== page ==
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Databases - Practical PostgreSQL
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Executing Queries

Entering and executing queries within psql can be done two different ways. When using the client in interactive mode, the normal method is to directly enter queries into the prompt (i.e., standard input, or stdin). However, through the use of psql  's \i slash command, you can have psql read and interpret a file on your local filesystem as the query data.

Entering queries at the psql prompt

To enter queries directly into the prompt, open psql and make sure you are connected to the correct database (and logged in as the correct user). You will be presented with a prompt that, by default, is set to display the name of the database you are currently connected to. The prompt will look like this: psql :

testdb=#

To pass SQL statements to PostgreSQL, simply type them into the prompt. Anything you type (barring a slash command) will be queued until you terminate the query with a semicolon. This is the case even if you start a new line of type, thus allowing you to spread query statements across multiple lines. Examine Example 4-3 to see how this is done.

Example 4-3. Entering statements into psql

testdb=# 
SELECT * FROM employees

testdb-# 
         WHERE firstname = 'Michael';

The query entered in Example 4-3 will return a table that consists of all employees whose first name is Michael. The query could be broken up over multiple lines to improve readability, and psql would not send it to the backend until the terminating semicolon was sent. The prompt will show the end-character of a previous line if the character requires a closing character, such as a parenthesis or a quote (this is not shown in the example). If you were to issue a CREATE TABLE command to start a statement, and then hit enter to begin a new line for readability purposes, you would see a prompt similar to the one displayed in Example 4-4.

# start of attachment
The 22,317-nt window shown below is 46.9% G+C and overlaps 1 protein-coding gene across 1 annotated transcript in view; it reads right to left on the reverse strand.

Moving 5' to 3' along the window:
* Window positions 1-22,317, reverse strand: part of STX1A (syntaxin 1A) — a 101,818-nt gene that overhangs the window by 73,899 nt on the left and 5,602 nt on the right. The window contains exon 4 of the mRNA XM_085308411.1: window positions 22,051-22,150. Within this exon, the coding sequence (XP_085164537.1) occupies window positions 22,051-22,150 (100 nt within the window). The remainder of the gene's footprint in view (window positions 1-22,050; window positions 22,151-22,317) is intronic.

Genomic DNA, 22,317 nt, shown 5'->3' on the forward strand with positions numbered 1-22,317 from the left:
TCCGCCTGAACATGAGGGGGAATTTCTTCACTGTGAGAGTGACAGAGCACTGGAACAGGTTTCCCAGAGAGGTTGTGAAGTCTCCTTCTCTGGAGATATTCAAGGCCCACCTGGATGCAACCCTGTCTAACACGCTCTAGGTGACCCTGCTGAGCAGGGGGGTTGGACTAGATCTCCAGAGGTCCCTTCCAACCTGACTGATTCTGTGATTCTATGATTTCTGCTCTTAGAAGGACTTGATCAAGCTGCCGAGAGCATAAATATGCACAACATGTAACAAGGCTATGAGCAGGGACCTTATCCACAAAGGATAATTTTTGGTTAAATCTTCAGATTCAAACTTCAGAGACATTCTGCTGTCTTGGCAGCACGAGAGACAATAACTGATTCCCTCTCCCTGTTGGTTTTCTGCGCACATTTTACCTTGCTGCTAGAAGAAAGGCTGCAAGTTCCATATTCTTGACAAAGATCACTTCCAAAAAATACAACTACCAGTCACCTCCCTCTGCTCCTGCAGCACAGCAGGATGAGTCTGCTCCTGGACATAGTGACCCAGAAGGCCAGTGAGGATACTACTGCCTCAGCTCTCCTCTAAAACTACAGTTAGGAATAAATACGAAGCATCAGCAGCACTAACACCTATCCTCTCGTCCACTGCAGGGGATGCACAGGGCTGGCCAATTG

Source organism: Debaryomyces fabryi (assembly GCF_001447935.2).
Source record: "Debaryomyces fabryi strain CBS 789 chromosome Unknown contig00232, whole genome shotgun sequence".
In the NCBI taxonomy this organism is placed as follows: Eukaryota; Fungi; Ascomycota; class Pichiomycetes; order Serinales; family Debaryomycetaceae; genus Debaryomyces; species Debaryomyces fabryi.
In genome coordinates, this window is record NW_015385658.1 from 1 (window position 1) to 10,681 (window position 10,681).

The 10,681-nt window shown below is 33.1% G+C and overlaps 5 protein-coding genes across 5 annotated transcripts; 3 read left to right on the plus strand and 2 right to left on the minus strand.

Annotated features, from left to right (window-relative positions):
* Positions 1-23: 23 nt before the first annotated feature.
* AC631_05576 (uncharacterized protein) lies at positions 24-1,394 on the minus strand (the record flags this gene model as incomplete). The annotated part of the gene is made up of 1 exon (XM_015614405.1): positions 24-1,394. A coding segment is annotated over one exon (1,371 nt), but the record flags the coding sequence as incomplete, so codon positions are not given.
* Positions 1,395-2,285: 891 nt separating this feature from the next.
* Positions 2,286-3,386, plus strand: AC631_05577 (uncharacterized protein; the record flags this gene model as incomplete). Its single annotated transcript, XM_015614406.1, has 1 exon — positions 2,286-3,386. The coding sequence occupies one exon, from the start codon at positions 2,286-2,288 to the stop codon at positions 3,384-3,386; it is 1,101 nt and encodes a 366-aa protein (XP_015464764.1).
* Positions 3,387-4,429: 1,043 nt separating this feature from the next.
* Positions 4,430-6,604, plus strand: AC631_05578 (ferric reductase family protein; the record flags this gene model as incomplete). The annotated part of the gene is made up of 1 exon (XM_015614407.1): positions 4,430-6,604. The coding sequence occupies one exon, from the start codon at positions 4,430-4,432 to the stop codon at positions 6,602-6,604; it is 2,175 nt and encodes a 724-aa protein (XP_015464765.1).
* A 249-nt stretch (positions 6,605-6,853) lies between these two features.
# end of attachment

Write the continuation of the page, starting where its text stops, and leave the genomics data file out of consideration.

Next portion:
Example 4-4. Leaving end-characters open

testdb=# 
CREATE TABLE employees (

testdb(#

At this point you could continue the statement. The psql prompt is informing you of the open parenthesis by inserting an open parenthesis symbol into the prompt.

Editing the query buffer

Use the \e command to edit the current query buffer with the editor that your EDITOR environment variable is set to. Doing so can be very useful when entering queries and statements in psql , as you can easily view and modify all lines of your query or statement before it is committed. Example 4-5 shows how to set the EDITOR variable. The vi editor will be used if EDITOR is not set.

Example 4-5. Setting the EDITOR variable

$ 
set EDITOR='joe'

$ 
export EDITOR

You can also use this command to save your current buffer as a file. Issue the \e command to enter editing mode. This will open your editor and load the buffer as if it were a file. Complete whatever work you wish to do with the buffer, then use your editor's save function to save the buffer and return to psql . To save the query as a normal file, use your editor's save-as function and save it as a file other than the .tmp created by \e.

Databases - Practical PostgreSQL
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